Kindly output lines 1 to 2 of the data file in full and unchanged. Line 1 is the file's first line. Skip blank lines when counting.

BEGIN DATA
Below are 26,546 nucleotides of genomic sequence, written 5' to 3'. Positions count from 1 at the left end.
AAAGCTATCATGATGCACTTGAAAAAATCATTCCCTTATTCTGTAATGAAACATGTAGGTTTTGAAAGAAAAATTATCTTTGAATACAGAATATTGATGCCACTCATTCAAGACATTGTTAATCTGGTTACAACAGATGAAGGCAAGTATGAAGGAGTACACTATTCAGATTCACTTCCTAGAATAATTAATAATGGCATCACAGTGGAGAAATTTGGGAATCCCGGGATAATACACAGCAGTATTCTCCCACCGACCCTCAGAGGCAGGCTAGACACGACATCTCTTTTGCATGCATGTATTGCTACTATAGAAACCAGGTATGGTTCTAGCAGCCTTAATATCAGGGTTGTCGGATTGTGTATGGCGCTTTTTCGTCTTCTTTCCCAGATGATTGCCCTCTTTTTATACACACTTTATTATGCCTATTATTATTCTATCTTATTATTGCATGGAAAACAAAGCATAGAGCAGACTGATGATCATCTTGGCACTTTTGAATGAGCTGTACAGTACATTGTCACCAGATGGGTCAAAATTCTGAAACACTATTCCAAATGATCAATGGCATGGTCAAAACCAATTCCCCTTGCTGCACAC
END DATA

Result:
Below are 26,546 nucleotides of genomic sequence, written 5' to 3'. Positions count from 1 at the left end.
AAAGCTATCATGATGCACTTGAAAAAATCATTCCCTTATTCTGTAATGAAACATGTAGGTTTTGAAAGAAAAATTATCTTTGAATACAGAATATTGATGCCACTCATTCAAGACATTGTTAATCTGGTTACAACAGATGAAGGCAAGTATGAAGGAGTACACTATTCAGATTCACTTCCTAGAATAATTAATAATGGCATCACAGTGGAGAAATTTGGGAATCCCGGGATAATACACAGCAGTATTCTCCCACCGACCCTCAGAGGCAGGCTAGACACGACATCTCTTTTGCATGCATGTATTGCTACTATAGAAACCAGGTATGGTTCTAGCAGCCTTAATATCAGGGTTGTCGGATTGTGTATGGCGCTTTTTCGTCTTCTTTCCCAGATGATTGCCCTCTTTTTATACACACTTTATTATGCCTATTATTATTCTATCTTATTATTGCATGGAAAACAAAGCATAGAGCAGACTGATGATCATCTTGGCACTTTTGAATGAGCTGTACAGTACATTGTCACCAGATGGGTCAAAATTCTGAAACACTATTCCAAATGATCAATGGCATGGTCAAAACCAATTCCCCTTGCTGCACAC